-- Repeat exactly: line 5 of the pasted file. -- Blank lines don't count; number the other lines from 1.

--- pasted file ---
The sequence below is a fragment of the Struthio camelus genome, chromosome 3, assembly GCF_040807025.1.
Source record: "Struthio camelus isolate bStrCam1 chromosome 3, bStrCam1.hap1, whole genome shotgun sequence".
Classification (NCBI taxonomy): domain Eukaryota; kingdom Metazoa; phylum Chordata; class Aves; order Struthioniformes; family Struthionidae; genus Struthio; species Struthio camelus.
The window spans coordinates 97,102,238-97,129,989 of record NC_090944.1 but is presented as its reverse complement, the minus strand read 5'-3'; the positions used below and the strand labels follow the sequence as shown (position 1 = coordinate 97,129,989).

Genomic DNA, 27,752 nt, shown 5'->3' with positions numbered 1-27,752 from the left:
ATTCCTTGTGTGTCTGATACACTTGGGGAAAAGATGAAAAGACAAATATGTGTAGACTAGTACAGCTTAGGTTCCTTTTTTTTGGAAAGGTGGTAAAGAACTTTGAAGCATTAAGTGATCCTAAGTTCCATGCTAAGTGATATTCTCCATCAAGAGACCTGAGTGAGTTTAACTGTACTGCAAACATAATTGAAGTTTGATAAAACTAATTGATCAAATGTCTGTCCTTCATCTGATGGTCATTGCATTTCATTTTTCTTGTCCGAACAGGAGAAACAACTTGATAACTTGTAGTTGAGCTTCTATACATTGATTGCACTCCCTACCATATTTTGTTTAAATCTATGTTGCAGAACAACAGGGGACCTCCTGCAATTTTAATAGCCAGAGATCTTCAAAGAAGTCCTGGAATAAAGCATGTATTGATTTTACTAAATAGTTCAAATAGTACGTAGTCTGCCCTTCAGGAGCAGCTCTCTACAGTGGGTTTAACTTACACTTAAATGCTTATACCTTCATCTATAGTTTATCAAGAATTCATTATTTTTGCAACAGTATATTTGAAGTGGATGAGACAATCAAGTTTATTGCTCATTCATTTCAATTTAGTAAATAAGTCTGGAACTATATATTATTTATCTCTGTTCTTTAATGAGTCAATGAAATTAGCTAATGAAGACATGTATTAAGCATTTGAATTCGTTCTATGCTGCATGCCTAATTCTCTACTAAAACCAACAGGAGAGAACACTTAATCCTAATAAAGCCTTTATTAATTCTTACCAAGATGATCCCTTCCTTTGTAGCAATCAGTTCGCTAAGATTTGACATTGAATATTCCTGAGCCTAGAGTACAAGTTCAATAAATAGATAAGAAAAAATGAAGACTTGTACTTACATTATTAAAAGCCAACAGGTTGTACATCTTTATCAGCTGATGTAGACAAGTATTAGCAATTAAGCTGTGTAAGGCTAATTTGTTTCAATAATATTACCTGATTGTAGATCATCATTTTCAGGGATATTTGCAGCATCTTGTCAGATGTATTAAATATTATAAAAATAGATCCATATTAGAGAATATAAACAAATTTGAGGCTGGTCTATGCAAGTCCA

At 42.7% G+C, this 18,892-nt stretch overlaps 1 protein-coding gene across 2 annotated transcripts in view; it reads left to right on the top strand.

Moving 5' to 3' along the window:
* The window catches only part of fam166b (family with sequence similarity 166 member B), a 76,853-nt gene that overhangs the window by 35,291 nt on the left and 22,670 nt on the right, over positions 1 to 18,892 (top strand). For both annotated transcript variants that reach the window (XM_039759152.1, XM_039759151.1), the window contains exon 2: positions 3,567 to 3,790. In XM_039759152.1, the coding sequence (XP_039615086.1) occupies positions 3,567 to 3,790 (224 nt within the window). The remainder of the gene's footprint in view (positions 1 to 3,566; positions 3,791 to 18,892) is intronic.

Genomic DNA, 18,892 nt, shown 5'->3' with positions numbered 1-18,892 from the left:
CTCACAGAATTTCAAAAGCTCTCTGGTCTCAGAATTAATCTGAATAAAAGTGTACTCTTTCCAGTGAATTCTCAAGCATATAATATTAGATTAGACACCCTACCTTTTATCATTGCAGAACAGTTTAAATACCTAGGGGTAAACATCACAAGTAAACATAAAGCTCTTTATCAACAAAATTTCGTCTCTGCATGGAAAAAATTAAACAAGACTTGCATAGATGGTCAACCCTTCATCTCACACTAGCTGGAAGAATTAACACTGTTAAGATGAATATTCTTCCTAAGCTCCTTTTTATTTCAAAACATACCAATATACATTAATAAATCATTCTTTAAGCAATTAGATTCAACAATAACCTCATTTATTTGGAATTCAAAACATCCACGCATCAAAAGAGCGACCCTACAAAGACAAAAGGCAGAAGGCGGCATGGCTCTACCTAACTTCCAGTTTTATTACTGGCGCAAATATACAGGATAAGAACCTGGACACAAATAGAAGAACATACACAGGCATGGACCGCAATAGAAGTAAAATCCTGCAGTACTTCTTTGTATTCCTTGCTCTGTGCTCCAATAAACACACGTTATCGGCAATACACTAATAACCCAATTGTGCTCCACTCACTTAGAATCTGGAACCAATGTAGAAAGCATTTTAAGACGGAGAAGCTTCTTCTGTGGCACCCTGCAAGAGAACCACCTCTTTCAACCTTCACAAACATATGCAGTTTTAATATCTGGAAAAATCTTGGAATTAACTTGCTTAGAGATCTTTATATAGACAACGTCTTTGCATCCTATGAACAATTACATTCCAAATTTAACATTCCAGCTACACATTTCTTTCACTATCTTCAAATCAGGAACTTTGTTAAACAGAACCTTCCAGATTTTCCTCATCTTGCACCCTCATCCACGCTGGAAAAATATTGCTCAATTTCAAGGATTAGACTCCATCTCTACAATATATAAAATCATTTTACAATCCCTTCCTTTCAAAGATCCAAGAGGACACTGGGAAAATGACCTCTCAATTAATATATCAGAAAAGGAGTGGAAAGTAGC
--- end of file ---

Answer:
Genomic DNA, 27,752 nt, shown 5'->3' with positions numbered 1-27,752 from the left: